ESCONDIDO – The Escondido City Council met on Wednesday, March 10, to give final approval to the city’s updated Climate Action Plan (CAP), which outlines strategies to reduce greenhouse gas emissions and stay consistent with state requirements.
The city, which was one of the first group of cities to prepare and adopt a CAP in the San Diego region, adopted its CAP in 2013 as was required by Assembly Bill (AB) 32, known as the Global Warming Solutions Act of 2006.
Currently, there are no direct fiscal impacts associated with the update, but budget implications in future years could also include an additional full-time sustainability staff member added, or contractor equivalent, as well as staff resources and other direct expenses to support a Climate Commission and its meetings, according to the staff report.
At a council meeting back in February, a few councilmembers suggested incorporating an action on reducing plastic waste.
At Wednesday’s meeting, almost every public comment urged the council to adopt language concerning reducing plastic waste. However, the council decided not to add any such restrictions at this time.
Mayor Paul McNamara asked that an amendment adding plastic waste restrictions be put on a future agenda.
“What we are trying to do is acknowledge that plastic waste is something that we need to kind of work on. We need to send the right signal to the community that it’s important to us,” McNamara said. “I feel we should include some of the language that was suggested in terms of plastic waste.”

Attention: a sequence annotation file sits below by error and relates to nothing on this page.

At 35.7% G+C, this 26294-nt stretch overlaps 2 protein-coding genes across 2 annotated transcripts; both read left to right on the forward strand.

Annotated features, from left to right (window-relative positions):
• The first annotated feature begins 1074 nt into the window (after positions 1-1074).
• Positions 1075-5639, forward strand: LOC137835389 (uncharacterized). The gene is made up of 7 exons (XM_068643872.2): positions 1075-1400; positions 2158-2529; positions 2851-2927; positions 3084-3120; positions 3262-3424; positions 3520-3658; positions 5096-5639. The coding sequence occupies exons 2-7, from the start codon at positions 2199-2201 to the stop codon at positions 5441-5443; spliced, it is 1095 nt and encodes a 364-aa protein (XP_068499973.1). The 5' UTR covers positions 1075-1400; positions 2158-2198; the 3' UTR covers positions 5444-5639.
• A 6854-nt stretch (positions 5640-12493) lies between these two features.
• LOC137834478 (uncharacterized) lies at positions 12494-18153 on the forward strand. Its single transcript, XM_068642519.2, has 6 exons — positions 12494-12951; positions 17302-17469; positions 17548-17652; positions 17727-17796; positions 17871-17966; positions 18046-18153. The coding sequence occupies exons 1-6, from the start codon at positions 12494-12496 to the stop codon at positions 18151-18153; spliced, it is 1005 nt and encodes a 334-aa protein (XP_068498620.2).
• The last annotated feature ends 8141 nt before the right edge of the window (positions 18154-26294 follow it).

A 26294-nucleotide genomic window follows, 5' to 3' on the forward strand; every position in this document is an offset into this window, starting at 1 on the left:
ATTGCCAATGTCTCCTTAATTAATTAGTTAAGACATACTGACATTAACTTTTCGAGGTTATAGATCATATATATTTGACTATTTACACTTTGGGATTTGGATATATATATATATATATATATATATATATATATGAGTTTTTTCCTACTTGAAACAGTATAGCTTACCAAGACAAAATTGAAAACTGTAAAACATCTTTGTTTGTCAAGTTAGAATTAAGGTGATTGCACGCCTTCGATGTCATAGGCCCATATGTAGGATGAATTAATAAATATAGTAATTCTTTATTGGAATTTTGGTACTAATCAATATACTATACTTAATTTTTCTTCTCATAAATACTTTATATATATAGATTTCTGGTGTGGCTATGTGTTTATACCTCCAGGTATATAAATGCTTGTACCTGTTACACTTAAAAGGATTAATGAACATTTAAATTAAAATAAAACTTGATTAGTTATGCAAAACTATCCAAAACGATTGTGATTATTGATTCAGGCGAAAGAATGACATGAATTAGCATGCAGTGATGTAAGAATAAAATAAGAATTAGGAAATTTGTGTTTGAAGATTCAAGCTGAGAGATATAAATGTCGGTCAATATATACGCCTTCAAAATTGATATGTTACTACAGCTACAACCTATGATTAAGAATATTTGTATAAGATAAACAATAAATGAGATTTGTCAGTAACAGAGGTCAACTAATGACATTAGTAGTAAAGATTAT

Multiple public comments also urged the council to adopt regulations regarding inclusionary housing requirements in the city. Escondido is currently the only city in San Diego County, besides Vista, that does not have an inclusionary housing requirement.
The council did not add inclusionary housing language to the CAP at this time, however city is currently conducting a sector feasibility study to determine fiscal implications of requiring affordable housing as part of development projects, according to Karen Youel, Escondido’s housing and neighborhood services manager.
The CAP also discusses a feasibility study that has already been commissioned by the council regarding the possible pursuit of Community Choice Energy for the city.
According to Mike Strong, Escondido’s community development director, city staff is about a month and a half a way from completing that study and presenting it to the council.
The council also interviewed candidates for a library board trustee position and Herminia Ledesma was appointed 3-2 to the Planning Commission.
Councilman Mike Morasco asked that an agenda item be added to consider the way Planning Commission members are chosen.